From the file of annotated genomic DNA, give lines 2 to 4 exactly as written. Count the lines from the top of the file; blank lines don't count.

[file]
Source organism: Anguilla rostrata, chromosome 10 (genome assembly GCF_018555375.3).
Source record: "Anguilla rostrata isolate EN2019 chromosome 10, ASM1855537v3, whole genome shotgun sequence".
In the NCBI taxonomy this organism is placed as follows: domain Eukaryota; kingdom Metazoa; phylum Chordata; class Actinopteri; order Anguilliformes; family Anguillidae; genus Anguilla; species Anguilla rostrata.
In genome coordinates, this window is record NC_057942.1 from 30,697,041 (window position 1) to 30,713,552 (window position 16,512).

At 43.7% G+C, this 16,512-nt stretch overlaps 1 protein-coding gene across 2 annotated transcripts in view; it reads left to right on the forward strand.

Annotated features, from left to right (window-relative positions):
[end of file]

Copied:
Source record: "Anguilla rostrata isolate EN2019 chromosome 10, ASM1855537v3, whole genome shotgun sequence".
In the NCBI taxonomy this organism is placed as follows: domain Eukaryota; kingdom Metazoa; phylum Chordata; class Actinopteri; order Anguilliformes; family Anguillidae; genus Anguilla; species Anguilla rostrata.
In genome coordinates, this window is record NC_057942.1 from 30,697,041 (window position 1) to 30,713,552 (window position 16,512).